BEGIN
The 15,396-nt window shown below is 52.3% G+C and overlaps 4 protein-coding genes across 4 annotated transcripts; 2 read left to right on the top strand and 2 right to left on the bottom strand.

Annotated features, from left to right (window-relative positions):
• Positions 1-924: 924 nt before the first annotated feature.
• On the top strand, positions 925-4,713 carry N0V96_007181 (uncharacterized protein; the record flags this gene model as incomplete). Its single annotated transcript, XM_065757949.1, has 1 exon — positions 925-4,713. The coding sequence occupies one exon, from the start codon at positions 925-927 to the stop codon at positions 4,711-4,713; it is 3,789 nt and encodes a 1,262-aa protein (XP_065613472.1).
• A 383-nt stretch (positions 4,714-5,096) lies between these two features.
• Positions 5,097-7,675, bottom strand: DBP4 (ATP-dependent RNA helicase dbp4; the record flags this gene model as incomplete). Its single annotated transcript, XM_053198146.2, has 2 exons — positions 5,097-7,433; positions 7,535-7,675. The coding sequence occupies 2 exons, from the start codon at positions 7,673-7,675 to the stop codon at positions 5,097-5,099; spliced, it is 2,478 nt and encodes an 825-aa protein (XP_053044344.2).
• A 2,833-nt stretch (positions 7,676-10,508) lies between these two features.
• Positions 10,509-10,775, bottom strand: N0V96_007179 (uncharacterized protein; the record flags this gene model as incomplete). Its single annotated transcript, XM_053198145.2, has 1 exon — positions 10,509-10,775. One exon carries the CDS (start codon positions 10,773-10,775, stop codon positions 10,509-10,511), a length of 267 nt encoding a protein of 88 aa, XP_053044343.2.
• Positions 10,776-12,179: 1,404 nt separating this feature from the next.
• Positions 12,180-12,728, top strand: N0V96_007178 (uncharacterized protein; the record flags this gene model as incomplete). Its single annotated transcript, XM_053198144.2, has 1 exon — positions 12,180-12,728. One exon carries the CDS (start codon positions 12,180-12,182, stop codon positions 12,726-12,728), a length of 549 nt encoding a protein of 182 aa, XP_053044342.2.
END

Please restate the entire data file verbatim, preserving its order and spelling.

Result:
The 15,396-nt window shown below is 52.3% G+C and overlaps 4 protein-coding genes across 4 annotated transcripts; 2 read left to right on the top strand and 2 right to left on the bottom strand.

Annotated features, from left to right (window-relative positions):
• Positions 1-924: 924 nt before the first annotated feature.
• On the top strand, positions 925-4,713 carry N0V96_007181 (uncharacterized protein; the record flags this gene model as incomplete). Its single annotated transcript, XM_065757949.1, has 1 exon — positions 925-4,713. The coding sequence occupies one exon, from the start codon at positions 925-927 to the stop codon at positions 4,711-4,713; it is 3,789 nt and encodes a 1,262-aa protein (XP_065613472.1).
• A 383-nt stretch (positions 4,714-5,096) lies between these two features.
• Positions 5,097-7,675, bottom strand: DBP4 (ATP-dependent RNA helicase dbp4; the record flags this gene model as incomplete). Its single annotated transcript, XM_053198146.2, has 2 exons — positions 5,097-7,433; positions 7,535-7,675. The coding sequence occupies 2 exons, from the start codon at positions 7,673-7,675 to the stop codon at positions 5,097-5,099; spliced, it is 2,478 nt and encodes an 825-aa protein (XP_053044344.2).
• A 2,833-nt stretch (positions 7,676-10,508) lies between these two features.
• Positions 10,509-10,775, bottom strand: N0V96_007179 (uncharacterized protein; the record flags this gene model as incomplete). Its single annotated transcript, XM_053198145.2, has 1 exon — positions 10,509-10,775. One exon carries the CDS (start codon positions 10,773-10,775, stop codon positions 10,509-10,511), a length of 267 nt encoding a protein of 88 aa, XP_053044343.2.
• Positions 10,776-12,179: 1,404 nt separating this feature from the next.
• Positions 12,180-12,728, top strand: N0V96_007178 (uncharacterized protein; the record flags this gene model as incomplete). Its single annotated transcript, XM_053198144.2, has 1 exon — positions 12,180-12,728. One exon carries the CDS (start codon positions 12,180-12,182, stop codon positions 12,726-12,728), a length of 549 nt encoding a protein of 182 aa, XP_053044342.2.